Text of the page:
Digestive Byproduct Tied to Meat Raises Risks for Some Heart Patients
Those with narrowed leg arteries and high levels of the byproduct had higher odds of dying early, study suggests
WEDNESDAY, Oct. 19, 2016 (HealthDay News) -- People with peripheral artery disease -- a narrowing of the arteries in the legs and elsewhere -- who eat a lot of red meat and eggs may have increased odds of dying early, a new study suggests.
That's because of a digestive byproduct produced by gut bacteria that breaks down eggs, red meat and other meat products found in the traditional Western diet, the researchers said. The byproduct is called trimethylamine N-oxide (TMAO), and the study found that people with peripheral artery disease who also high levels of TMAO had a nearly three times higher risk of dying within five years, compared with those with the lowest levels.
"These findings point to the potential for TMAO to help identify high-risk patients who likely need more aggressive and specific dietary and pharmacologic therapy," said lead researcher Dr. W.H. Wilson Tang, a professor in medicine at the Cleveland Clinic.
Although these findings don't prove that high TMAO levels cause deaths, they do show an association, he added.
"Vegetarians or vegans or those who eat a Mediterranean diet, however, have lower TMAO levels," Tang noted. So for those with high levels of TMAO, "more aggressive dietary counseling is warranted," he said.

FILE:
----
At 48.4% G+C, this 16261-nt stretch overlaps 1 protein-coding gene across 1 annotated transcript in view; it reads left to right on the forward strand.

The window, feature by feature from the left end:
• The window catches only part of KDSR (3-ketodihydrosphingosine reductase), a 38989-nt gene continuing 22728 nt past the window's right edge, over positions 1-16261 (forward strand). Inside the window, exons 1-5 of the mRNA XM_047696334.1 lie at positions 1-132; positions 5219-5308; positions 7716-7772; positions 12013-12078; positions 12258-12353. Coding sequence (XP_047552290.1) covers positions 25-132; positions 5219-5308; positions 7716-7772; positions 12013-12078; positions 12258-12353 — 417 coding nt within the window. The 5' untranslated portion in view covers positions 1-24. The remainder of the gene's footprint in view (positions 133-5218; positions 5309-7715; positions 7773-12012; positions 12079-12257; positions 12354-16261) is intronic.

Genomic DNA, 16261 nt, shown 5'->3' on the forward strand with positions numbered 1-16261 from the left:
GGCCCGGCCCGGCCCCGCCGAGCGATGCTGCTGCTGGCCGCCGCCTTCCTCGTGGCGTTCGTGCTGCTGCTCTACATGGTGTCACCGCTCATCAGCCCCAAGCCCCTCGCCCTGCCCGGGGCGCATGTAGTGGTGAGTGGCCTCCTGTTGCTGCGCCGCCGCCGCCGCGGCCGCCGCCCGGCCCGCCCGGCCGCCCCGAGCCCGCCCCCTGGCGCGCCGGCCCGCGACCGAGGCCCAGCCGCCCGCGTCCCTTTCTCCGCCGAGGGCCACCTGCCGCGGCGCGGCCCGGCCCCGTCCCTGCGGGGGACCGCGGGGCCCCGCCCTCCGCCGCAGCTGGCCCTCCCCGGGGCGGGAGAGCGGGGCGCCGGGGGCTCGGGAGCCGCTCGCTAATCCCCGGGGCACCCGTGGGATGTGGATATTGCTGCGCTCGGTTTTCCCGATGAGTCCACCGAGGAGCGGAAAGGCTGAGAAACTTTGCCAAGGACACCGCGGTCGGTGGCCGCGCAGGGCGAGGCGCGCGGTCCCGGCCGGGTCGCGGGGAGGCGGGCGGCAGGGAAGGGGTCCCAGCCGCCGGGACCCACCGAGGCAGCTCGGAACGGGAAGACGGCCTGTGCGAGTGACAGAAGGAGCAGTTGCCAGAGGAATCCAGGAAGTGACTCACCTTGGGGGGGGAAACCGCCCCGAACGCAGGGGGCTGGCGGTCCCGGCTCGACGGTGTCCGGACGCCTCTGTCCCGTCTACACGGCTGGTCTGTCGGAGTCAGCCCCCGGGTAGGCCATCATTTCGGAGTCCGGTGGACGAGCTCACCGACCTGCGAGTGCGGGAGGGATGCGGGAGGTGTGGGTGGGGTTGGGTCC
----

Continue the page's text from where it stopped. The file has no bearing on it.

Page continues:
The report was published online Oct. 19 in the Journal of the American Heart Association.
About 8.5 million Americans have peripheral artery disease, which happens as fat and other substances build up in the arteries of the legs, arms, head or abdomen, restricting or blocking blood flow, according to the American Heart Association (AHA).
Legs are most often affected, the AHA said. Common symptoms include pain or cramping during walking or other movement that disappear with rest, but some people have no symptoms at all.
For the study, Tang and his colleagues studied the relationship between peripheral artery disease and TMAO in more than 800 men and women seen at the Cleveland Clinic. The average age of the study volunteers was 66 years.
All were screened for peripheral artery disease and levels of TMAO. The study participants' health was then followed for five years between 2001 and 2007.
After adjusting the data to account for heart disease risk factors and a history of heart disease, the researchers found that people with the highest levels of TMAO had double the odds of dying during a five-year period than those with the lowest levels of TMAO.
Dr. Robert Eckel, a spokesman for the American Heart Association, said, "This is another example of how what we eat affects our lives."
Eckel has worked with the AHA to identify a diet that's healthy, and it happens to be one that ends up producing low levels of TMAO.
"We've identified a heart-healthy diet. The idea is to consume a diet based on fruits and vegetables, whole grains, low-fat dairy, poultry, fish and legumes, while limiting red meat and fat," said Eckel, who's also a professor of medicine at the University of Colorado in Aurora.
The AHA has noted that peripheral artery disease can also often be treated with lifestyle changes, such as stopping smoking, increasing exercise, losing weight, and controlling high blood pressure, cholesterol and sugar.
To learn more about peripheral artery disease, visit the American Heart Association.